The new Berlin
The first and only free elections to the East German parliament are held on March 18, followed in May by the first free elections to the East Berlin city assembly since 1946. The Second World War’s victorious powers and the two German states sign the “Two Plus Four” Treaty in Moscow on September 12, arranging for unification under international law. Germany is given full sovereignty, and Berlin’s Four-Power status expires. The unification of Germany enters into force on October 3 with a state ceremony in Berlin, after which the Berlin House of Representatives and the German Bundestag hold new elections.
On January 11, the House of Representatives elects the first Senate responsible for governing all of Berlin. On June 20 in Bonn, the German Bundestag decides to move the seat of the German government and parliament to Berlin, Germany’s new capital.
That same year, Berlin’s governing mayor and Senate Chancellery move from Schöneberg Town Hall to the Berlin Town Hall (“Red Town Hall”) in the Mitte borough.
Since 1993, the House of Representatives, Berlin’s state parliament, has had its seat in the building once occupied by the Prussian State Parliament.
In the summer, American, British, French, and Russian troops bid farewell to the people of Berlin with ceremonies and parades. On September 8, the German armed forces perform a Grand Tattoo (“Grosser Zapfenstreich”) at Pariser Platz in honor of the former protecting powers.
Berlin’s constitution is approved with 75.1 percent of the votes cast in a referendum held on October 22. It is in large part a continuation of the constitution adopted in 1950, with some important new elements: actionable fundamental rights are reinforced and new state goals (such as the right to employment, education, and adequate housing) are added. It also gives constitutional status to environmental conservation and the protection of privacy. Instruments of direct democracy like popular initiatives, petitions, and referendums enhance citizens’ rights to participation in the political process. Berlin’s constitutional court monitors compliance with the constitution.
The German Bundestag holds its first session in the newly redesigned Reichstag building on April 19.
Parliamentary and ministry staff start working in new or remodeled office buildings in Berlin, and the Bundesrat also moves from Bonn to Berlin. Many countries move their embassies to Berlin, while the individual German states, the Länder, open offices that will represent them in the capital.
The move of the Bundestag and the government to Berlin is officially concluded when construction is completed on the new Federal Chancellery, occupied in May 2001. Other office buildings go up near the Reichstag building: the Jakob Kaiser House for members of parliament, the Paul Löbe House for parliamentary committees, and the Marie Elisabeth Lüders House for the library and reference and research services.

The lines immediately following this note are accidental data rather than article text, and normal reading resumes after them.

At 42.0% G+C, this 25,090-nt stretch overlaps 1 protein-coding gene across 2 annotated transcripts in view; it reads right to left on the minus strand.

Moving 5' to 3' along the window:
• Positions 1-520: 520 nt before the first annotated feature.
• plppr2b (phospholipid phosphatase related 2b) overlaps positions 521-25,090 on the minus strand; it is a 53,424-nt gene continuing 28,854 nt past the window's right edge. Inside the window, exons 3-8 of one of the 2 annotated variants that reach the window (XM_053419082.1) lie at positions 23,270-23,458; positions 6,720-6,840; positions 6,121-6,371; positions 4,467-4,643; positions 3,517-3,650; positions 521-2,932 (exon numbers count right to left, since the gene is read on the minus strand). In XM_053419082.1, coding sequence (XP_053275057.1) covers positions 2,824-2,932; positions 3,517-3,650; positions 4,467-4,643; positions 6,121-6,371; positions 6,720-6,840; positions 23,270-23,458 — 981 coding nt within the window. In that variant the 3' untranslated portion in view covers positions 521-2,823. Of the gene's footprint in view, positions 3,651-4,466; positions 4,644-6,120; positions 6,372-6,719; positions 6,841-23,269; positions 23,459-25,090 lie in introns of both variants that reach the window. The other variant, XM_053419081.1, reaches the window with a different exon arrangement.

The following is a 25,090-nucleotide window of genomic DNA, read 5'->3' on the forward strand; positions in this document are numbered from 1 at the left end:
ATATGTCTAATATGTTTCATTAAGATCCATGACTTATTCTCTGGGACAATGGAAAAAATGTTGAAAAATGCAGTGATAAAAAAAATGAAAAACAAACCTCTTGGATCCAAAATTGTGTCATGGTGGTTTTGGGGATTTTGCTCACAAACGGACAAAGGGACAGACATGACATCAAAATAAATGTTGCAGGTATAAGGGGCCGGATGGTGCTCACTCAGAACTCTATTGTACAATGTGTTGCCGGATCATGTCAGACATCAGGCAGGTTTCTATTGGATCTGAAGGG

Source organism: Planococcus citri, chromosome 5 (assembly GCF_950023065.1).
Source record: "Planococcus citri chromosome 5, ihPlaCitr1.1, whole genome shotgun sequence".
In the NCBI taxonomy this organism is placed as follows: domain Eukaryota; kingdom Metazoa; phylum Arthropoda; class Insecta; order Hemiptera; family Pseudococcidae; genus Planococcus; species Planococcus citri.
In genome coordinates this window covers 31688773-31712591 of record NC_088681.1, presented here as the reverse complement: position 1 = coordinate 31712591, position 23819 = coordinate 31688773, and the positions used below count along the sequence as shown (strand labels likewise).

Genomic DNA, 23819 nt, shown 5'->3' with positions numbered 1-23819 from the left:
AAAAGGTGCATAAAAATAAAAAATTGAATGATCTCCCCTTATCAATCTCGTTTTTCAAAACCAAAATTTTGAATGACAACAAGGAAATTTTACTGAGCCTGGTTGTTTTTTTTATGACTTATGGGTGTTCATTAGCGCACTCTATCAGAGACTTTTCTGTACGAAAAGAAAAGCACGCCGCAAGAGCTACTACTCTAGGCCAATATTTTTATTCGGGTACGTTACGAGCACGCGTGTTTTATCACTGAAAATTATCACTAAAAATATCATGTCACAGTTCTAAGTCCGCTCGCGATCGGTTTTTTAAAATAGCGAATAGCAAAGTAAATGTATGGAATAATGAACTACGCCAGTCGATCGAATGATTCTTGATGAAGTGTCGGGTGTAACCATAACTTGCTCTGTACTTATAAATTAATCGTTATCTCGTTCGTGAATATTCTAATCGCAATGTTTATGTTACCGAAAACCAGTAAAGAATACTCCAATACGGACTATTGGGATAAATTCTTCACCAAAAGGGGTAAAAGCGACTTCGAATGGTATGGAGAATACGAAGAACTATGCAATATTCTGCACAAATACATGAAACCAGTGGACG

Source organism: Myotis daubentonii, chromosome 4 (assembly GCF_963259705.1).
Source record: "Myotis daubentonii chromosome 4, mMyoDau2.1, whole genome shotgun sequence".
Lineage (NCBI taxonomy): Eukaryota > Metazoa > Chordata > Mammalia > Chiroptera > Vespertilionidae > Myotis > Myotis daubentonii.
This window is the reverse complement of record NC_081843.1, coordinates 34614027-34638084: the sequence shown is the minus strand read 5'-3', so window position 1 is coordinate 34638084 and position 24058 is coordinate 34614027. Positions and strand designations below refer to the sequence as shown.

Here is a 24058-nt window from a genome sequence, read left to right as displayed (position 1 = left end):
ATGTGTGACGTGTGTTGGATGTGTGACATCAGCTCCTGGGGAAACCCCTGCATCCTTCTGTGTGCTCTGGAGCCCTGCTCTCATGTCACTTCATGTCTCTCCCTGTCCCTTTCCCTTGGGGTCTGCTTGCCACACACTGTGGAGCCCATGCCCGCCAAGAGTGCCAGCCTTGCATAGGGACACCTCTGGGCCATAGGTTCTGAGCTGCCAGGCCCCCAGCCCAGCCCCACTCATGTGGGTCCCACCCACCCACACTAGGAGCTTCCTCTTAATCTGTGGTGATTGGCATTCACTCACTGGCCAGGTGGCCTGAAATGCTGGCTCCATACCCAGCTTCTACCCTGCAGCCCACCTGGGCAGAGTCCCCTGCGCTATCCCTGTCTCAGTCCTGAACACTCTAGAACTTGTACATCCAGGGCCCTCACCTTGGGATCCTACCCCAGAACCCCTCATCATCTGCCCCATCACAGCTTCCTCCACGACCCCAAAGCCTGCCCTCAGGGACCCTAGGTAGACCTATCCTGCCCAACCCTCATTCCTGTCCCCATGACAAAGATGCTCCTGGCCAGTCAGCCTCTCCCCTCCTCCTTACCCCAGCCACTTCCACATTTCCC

On October 3, the newly restored Brandenburg Gate is the scene of the national festivities celebrating the Day of German Unity. During the ceremony, the Gate is unveiled to reveal new splendor after almost two years of restoration work.
From May 28 to June 1, around 500,000 people celebrate the first Ecumenical Church Congress.
Four years of renovation of the Olympic Stadium come to an end on June 30.
The Tierpark, the zoo in Berlin-Friedrichsfelde, welcomes several spectacular new arrivals: little “Horas” first sees the light of day on February 14, while two other baby elephants, “Cinta” and “Yoma,” are born soon after. These mini-elephants become the Tierpark’s biggest attraction as it celebrates its 50th anniversary the same year.
The Federal Republic of Germany’s national Holocaust memorial is unveiled in Berlin on May 10. German Chancellor Gerhard Schröder and President Horst Köhler are among the guests. Two days later, the memorial is opened to visitors. According to the memorial foundation, more than 60,000 people visited the site in the first month. The memorial consists of a field of 2711 concrete pillars and an underground information center.
After almost eight years of construction work, Berlin’s main train station – Hauptbahnhof – is officially opened on May 26. A huge party marks the opening and includes a sound and light show illuminating the station’s glass panels in many different colors. More than a million Berliners and tourists come to the two-day event celebrating Berlin’s new landmark.
The Football World Cup takes place in Germany from June 7 to July 9. Four group games, a quarter-final, and the final (Italy vs. France) are played in Berlin. During the five weeks of the World Cup tournament, around ten million people from all over the world follow the games on the big screens of the outdoor “Fan Fest” between Brandenburg Gate and the Victory Column. The event turns out to be a peaceful and friendly international festival.
Two polar bear cubs are born at the Berlin Zoo on December 5, the zoo’s first in more than 30 years. The mother rejects the cubs, and they are bottle-fed instead by one of the zookeepers. Only one of the cubs survives: Knut.
The Humboldt University’s Museum of Natural History reopens on June 13 after two years of renovation work. A special highlight is the 12.5-meter skeleton of a Brachiosaurus.
Berlin hosts the World Championships in Athletics at the Olympic Stadium.
The Neues Museum reopens with the world-famous bust of Nefertiti.
Berlin celebrates a “Science Year” to mark major anniversaries of the State Library (350th), the Charité and the Berlin-Brandenburg Academy of Sciences and Humanities (300th), Humboldt University (200th), and the Max Planck Society (100th).
The FIFA Women’s World Cup kicks off at the Olympic Stadium with the opening game.
Berlin celebrates its 775th anniversary.